Just enclosing your search terms in quotation marks will help immensely in weeding out noncorrelated or irrelevant search results. If the person you're searching for has a common name, you should also add any information you know about them after the quotation marks. For example, if I search for "sarah jacobsson purewal" pcworld, I'm going to get more details about the Sarah Jacobsson Purewal who writes for PCWorld, helping to narrow my search down a bit. Use any information you know about this person, including places of work, types of work, schools they've attended, cities they've lived in, and the names of other people they know.
You can also use site-specific searches if you're looking for someone within a school or business. For example: site:pcworld.
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Social networks are fantastic sources of information--and it's all completely self-volunteered. This is why social networks are particularly handy for employers--because if it's on your Facebook page, it's not only information about you, it's information you've chosen to share with the world. Facebook is indisputably the social networking standby--no surprise, as it boasts million users. You can search for people by name and e-mail address, and modify the results by location, school, and workplace. If nothing shows up, they may have made their profile private and unsearchable.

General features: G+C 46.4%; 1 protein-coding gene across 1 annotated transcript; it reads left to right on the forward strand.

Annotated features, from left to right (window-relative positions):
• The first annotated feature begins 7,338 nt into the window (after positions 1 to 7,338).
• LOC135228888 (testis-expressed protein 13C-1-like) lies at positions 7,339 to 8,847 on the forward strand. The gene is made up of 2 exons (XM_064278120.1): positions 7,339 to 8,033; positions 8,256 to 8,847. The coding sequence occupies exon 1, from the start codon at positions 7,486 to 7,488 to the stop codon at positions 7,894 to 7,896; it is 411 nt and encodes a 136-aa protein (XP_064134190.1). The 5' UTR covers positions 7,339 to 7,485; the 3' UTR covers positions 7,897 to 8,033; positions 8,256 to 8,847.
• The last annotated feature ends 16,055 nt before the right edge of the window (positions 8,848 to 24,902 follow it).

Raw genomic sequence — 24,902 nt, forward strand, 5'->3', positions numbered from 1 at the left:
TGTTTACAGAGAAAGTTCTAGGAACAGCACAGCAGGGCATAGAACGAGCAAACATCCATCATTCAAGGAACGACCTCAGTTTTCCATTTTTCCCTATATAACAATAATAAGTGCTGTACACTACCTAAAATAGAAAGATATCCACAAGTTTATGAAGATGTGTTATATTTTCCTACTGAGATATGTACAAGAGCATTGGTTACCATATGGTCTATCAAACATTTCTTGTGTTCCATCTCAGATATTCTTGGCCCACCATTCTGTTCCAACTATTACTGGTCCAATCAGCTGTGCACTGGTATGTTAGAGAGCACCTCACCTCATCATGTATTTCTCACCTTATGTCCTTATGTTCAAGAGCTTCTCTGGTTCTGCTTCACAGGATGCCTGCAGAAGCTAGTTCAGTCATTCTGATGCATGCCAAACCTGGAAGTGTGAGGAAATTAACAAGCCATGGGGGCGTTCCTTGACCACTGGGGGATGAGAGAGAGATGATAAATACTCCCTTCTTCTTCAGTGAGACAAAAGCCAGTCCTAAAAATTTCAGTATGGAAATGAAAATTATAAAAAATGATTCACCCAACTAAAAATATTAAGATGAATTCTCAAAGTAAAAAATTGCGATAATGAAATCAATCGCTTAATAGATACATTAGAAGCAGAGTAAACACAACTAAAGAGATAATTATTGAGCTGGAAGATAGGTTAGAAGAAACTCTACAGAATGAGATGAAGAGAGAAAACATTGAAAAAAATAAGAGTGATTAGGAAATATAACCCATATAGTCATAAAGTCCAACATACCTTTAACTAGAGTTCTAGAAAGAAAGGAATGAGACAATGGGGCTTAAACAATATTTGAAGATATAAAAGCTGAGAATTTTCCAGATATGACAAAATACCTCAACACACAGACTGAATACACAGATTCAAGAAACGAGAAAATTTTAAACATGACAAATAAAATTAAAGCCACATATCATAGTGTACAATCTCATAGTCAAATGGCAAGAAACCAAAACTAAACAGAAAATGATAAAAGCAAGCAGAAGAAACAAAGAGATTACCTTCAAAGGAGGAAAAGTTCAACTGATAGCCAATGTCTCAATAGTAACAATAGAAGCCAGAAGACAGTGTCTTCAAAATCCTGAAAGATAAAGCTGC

If that's the case, you can do a site-specific Google search, and any public pages or groups they may have commented on will show up. For example, my personal Facebook profile is private and will not show up in Facebook search results, but if you type site:Facebook. You can now see my profile picture, as Facebook doesn't allow users to make this private, even if you still can't search for me using Facebook's search.
Alternatively, you can use Openbook. Other social networking sites, such as LinkedIn and Twitter, are also worth a look. LinkedIn usually reveals much less information about a user, because it's primarily a work-oriented social network.